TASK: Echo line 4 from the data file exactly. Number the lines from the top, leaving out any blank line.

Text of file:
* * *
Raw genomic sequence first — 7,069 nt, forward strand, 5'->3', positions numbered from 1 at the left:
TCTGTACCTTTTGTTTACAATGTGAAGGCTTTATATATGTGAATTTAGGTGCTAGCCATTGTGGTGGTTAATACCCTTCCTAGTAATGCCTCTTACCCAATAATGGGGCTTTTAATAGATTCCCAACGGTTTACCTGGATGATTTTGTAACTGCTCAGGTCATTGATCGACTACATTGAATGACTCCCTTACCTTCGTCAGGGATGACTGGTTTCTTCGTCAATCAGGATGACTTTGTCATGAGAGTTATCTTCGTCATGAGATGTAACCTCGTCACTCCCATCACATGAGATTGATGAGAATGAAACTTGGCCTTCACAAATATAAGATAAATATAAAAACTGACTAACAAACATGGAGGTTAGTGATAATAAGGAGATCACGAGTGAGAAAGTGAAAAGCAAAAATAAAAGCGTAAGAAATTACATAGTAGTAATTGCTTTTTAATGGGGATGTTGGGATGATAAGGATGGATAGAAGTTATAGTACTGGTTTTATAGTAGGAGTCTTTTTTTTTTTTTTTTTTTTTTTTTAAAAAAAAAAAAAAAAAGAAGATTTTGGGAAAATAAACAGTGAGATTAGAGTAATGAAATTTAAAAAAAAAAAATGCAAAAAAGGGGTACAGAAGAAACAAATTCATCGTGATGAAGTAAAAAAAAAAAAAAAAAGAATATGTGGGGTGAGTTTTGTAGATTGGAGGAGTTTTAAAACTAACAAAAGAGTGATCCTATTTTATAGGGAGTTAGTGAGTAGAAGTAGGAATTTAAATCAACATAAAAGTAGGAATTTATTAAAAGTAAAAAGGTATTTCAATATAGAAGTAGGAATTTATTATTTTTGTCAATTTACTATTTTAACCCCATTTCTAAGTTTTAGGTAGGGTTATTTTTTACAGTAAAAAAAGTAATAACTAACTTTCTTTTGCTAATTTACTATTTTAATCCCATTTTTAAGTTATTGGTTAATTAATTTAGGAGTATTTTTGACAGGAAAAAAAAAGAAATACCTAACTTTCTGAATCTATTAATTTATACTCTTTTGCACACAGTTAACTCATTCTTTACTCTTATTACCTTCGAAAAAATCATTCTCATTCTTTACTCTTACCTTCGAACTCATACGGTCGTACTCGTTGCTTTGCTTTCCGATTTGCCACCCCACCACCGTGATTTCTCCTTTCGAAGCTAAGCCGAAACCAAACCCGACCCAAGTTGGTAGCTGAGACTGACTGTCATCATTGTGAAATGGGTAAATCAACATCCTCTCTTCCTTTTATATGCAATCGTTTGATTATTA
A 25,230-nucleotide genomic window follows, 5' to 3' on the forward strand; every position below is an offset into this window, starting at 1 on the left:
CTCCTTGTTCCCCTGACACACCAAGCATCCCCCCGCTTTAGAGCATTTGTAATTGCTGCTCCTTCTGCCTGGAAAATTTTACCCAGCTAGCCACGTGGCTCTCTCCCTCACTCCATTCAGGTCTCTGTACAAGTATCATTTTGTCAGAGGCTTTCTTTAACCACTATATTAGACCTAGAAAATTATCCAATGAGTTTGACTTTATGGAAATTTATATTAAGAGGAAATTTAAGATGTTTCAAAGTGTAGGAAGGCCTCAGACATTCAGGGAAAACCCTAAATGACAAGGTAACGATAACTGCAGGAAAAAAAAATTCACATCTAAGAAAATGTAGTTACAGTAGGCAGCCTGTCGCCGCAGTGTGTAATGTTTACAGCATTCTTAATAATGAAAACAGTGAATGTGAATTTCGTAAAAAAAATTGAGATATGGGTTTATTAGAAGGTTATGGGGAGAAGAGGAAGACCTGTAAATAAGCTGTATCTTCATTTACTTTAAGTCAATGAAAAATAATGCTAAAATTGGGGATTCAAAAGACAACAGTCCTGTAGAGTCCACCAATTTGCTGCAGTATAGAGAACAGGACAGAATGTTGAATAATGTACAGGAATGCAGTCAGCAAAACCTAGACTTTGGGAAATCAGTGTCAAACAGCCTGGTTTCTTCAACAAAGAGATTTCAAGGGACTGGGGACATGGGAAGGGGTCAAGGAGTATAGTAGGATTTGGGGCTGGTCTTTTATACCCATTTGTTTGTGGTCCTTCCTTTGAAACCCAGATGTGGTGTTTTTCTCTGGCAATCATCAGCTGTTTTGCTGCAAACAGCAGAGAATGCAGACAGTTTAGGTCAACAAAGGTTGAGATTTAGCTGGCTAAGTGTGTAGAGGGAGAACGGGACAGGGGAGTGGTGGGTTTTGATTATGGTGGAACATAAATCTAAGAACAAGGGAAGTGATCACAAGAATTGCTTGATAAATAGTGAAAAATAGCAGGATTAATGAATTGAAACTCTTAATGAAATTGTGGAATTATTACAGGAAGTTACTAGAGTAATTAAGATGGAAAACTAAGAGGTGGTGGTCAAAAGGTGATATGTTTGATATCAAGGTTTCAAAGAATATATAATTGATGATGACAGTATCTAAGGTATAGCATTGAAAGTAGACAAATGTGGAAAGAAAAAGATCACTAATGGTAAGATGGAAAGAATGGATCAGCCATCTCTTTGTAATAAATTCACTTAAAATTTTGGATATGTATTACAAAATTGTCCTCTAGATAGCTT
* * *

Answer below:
CTCCTTGTTCCCCTGACACACCAAGCATCCCCCCGCTTTAGAGCATTTGTAATTGCTGCTCCTTCTGCCTGGAAAATTTTACCCAGCTAGCCACGTGGCTCTCTCCCTCACTCCATTCAGGTCTCTGTACAAGTATCATTTTGTCAGAGGCTTTCTTTAACCACTATATTAGACCTAGAAAATTATCCAATGAGTTTGACTTTATGGAAATTTATATTAAGAGGAAATTTAAGATGTTTCAAAGTGTAGGAAGGCCTCAGACATTCAGGGAAAACCCTAAATGACAAGGTAACGATAACTGCAGGAAAAAAAAATTCACATCTAAGAAAATGTAGTTACAGTAGGCAGCCTGTCGCCGCAGTGTGTAATGTTTACAGCATTCTTAATAATGAAAACAGTGAATGTGAATTTCGTAAAAAAAATTGAGATATGGGTTTATTAGAAGGTTATGGGGAGAAGAGGAAGACCTGTAAATAAGCTGTATCTTCATTTACTTTAAGTCAATGAAAAATAATGCTAAAATTGGGGATTCAAAAGACAACAGTCCTGTAGAGTCCACCAATTTGCTGCAGTATAGAGAACAGGACAGAATGTTGAATAATGTACAGGAATGCAGTCAGCAAAACCTAGACTTTGGGAAATCAGTGTCAAACAGCCTGGTTTCTTCAACAAAGAGATTTCAAGGGACTGGGGACATGGGAAGGGGTCAAGGAGTATAGTAGGATTTGGGGCTGGTCTTTTATACCCATTTGTTTGTGGTCCTTCCTTTGAAACCCAGATGTGGTGTTTTTCTCTGGCAATCATCAGCTGTTTTGCTGCAAACAGCAGAGAATGCAGACAGTTTAGGTCAACAAAGGTTGAGATTTAGCTGGCTAAGTGTGTAGAGGGAGAACGGGACAGGGGAGTGGTGGGTTTTGATTATGGTGGAACATAAATCTAAGAACAAGGGAAGTGATCACAAGAATTGCTTGATAAATAGTGAAAAATAGCAGGATTAATGAATTGAAACTCTTAATGAAATTGTGGAATTATTACAGGAAGTTACTAGAGTAATTAAGATGGAAAACTAAGAGGTGGTGGTCAAAAGGTGATATGTTTGATATCAAGGTTTCAAAGAATATATAATTGATGATGACAGTATCTAAGGTATAGCATTGAAAGTAGACAAATGTGGAAAGAAAAAGATCACTAATGGTAAGATGGAAAGAATGGATCAGCCATCTCTTTGTAATAAATTCACTTAAAATTTTGGATATGTATTACAAAATTGTCCTCTAGATAGCTT